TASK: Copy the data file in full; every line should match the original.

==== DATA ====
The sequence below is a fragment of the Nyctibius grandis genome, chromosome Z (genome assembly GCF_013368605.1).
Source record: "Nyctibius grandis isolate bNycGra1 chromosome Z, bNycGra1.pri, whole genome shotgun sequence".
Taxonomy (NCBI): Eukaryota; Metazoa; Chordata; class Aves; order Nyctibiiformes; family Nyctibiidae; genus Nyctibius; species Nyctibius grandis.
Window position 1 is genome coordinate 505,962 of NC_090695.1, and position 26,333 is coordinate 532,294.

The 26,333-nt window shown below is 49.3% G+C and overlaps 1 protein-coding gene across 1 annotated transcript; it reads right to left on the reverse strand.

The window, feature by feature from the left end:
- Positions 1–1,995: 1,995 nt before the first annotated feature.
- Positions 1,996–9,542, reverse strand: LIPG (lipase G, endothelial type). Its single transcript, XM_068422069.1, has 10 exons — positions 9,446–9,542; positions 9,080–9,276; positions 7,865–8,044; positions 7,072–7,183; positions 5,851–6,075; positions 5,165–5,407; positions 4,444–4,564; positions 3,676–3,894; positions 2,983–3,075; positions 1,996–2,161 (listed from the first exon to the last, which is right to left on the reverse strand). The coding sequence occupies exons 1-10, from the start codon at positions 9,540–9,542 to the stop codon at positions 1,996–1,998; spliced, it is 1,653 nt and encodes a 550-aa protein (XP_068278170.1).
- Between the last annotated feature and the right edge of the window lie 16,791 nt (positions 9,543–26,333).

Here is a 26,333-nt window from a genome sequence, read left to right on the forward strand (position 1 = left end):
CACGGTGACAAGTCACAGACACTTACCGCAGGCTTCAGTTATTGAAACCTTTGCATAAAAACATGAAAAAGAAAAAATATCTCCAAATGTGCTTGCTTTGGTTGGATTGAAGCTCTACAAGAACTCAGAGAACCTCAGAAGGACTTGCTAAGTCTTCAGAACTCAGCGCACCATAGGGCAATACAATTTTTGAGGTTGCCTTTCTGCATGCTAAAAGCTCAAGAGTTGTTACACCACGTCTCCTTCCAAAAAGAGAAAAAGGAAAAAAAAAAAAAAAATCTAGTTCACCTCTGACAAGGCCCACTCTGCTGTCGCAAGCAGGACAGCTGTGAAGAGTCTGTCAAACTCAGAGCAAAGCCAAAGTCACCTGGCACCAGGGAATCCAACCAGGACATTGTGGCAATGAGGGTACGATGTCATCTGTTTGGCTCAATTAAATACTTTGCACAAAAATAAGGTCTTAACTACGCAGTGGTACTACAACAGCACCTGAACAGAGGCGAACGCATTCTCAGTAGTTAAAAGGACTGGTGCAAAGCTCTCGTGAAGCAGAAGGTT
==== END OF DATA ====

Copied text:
The sequence below is a fragment of the Nyctibius grandis genome, chromosome Z (genome assembly GCF_013368605.1).
Source record: "Nyctibius grandis isolate bNycGra1 chromosome Z, bNycGra1.pri, whole genome shotgun sequence".
Taxonomy (NCBI): Eukaryota; Metazoa; Chordata; class Aves; order Nyctibiiformes; family Nyctibiidae; genus Nyctibius; species Nyctibius grandis.
Window position 1 is genome coordinate 505,962 of NC_090695.1, and position 26,333 is coordinate 532,294.

The 26,333-nt window shown below is 49.3% G+C and overlaps 1 protein-coding gene across 1 annotated transcript; it reads right to left on the reverse strand.

The window, feature by feature from the left end:
- Positions 1–1,995: 1,995 nt before the first annotated feature.
- Positions 1,996–9,542, reverse strand: LIPG (lipase G, endothelial type). Its single transcript, XM_068422069.1, has 10 exons — positions 9,446–9,542; positions 9,080–9,276; positions 7,865–8,044; positions 7,072–7,183; positions 5,851–6,075; positions 5,165–5,407; positions 4,444–4,564; positions 3,676–3,894; positions 2,983–3,075; positions 1,996–2,161 (listed from the first exon to the last, which is right to left on the reverse strand). The coding sequence occupies exons 1-10, from the start codon at positions 9,540–9,542 to the stop codon at positions 1,996–1,998; spliced, it is 1,653 nt and encodes a 550-aa protein (XP_068278170.1).
- Between the last annotated feature and the right edge of the window lie 16,791 nt (positions 9,543–26,333).

Here is a 26,333-nt window from a genome sequence, read left to right on the forward strand (position 1 = left end):
CACGGTGACAAGTCACAGACACTTACCGCAGGCTTCAGTTATTGAAACCTTTGCATAAAAACATGAAAAAGAAAAAATATCTCCAAATGTGCTTGCTTTGGTTGGATTGAAGCTCTACAAGAACTCAGAGAACCTCAGAAGGACTTGCTAAGTCTTCAGAACTCAGCGCACCATAGGGCAATACAATTTTTGAGGTTGCCTTTCTGCATGCTAAAAGCTCAAGAGTTGTTACACCACGTCTCCTTCCAAAAAGAGAAAAAGGAAAAAAAAAAAAAAAATCTAGTTCACCTCTGACAAGGCCCACTCTGCTGTCGCAAGCAGGACAGCTGTGAAGAGTCTGTCAAACTCAGAGCAAAGCCAAAGTCACCTGGCACCAGGGAATCCAACCAGGACATTGTGGCAATGAGGGTACGATGTCATCTGTTTGGCTCAATTAAATACTTTGCACAAAAATAAGGTCTTAACTACGCAGTGGTACTACAACAGCACCTGAACAGAGGCGAACGCATTCTCAGTAGTTAAAAGGACTGGTGCAAAGCTCTCGTGAAGCAGAAGGTT